Delaware Online, an online news outlet for Wilmington News Journal, reports that 20% of students suspended or expelled in Delaware are students with disabilities, although they only represent 14% of all students. The article reports that the problem is most reflected in students with "invisible disabilities," like children on the autistic spectrum.
The article also points out that children with disabilities are supposed to be protected by provision in the Individuals with Disabilities Education Improvement Act that requires a Manifestation Determination Review. The fact that so many are still being expelled probably reflects the fact that districts:
- Ignore the law.
- Browbeat Parents.
I know from first hand experience. My oldest boy has struggled with ADD. He is very, very bright but also very impulsive and has a high need for excitement (you should see him on a snowboard.) He also seems to get trapped in every disciplinary snare. He was suspended for a week when he took a large jack knife on a school camp out (it had been his recently deceased grandfather's.)
He also got scooped up on a witch hunt when the local Dare Officer's daughter got caught with a crib sheet for rap songs with some rather illicit meanings. Initially he was suspended for two weeks, which was changed to two days (Pennsylvania State law requires a due process hearing for a suspension longer than 3 days, which would have been a big disappointment.) We were then called into the local police station and browbeaten by the self same Dare Officer (who should not been involved in any way because of his daughter's involvement.) Zach went into a Juvenile Deterrent Program, although the volunteer counselors for the program did a lot of snorting after stating that it was a simple school disciplinary and not a criminal problem. Today I would get a lawyer and sue both the school district and the police department.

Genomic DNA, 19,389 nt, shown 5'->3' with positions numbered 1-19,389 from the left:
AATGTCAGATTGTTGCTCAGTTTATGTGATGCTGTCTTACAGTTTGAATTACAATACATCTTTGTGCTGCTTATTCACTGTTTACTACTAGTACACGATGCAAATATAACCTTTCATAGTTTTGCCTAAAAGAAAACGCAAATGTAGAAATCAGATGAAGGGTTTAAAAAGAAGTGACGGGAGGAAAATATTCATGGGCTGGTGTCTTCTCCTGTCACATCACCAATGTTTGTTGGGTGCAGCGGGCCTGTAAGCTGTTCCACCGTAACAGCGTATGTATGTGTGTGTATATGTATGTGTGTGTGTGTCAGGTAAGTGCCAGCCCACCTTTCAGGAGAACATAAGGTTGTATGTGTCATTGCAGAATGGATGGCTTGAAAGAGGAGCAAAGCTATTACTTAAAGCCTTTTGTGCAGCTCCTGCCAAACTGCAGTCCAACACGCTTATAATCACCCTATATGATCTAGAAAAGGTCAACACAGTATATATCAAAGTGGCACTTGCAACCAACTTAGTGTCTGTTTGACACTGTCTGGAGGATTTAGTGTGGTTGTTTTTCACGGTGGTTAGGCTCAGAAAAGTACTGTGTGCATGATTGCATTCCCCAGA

How many parents, like me, just try to get it over with? How many kids become discouraged and give up, instead of learning appropriate ways to express frustration, avoid confrontations and calm themselves down?
The article in Delaware Online also notes that another need is for the state or the districts to provide positive behavior management skills to general education teachers. Amen. A lot of general education teachers are poorly prepared to provide positive behavior supports to students, especially needed by children with disabilities. There is a lot of blaming directed at special educators and their charges by general education teachers. They will say "I was never trained to deal with those children (insert appropriate degree of scorn.)" Sorry, folks. Least Restrictive Environment legally makes most of you legally responsible for the included child, not the special educator.
One of the things I would like to see would be Autism Speaks, the Autism Society of American would set up legal funds to challenge some of the craziness that parents deal with from districts. One reader informed me her district informed her that she should move to a larger district because they would have to send her child away. I wrote her she should have taken them up: my residential program costs a district between $150,000 and $200,000 a child. It would be cheaper to hire a single teacher than to send the child to a residential program. But, once again, districts will try to browbeat parents.
Will they ever learn? I sure hope so. I'm sure going to do my best to remind districts what their responsibility is to help these often difficult children how to succeed in social situations. Enough with the punishment!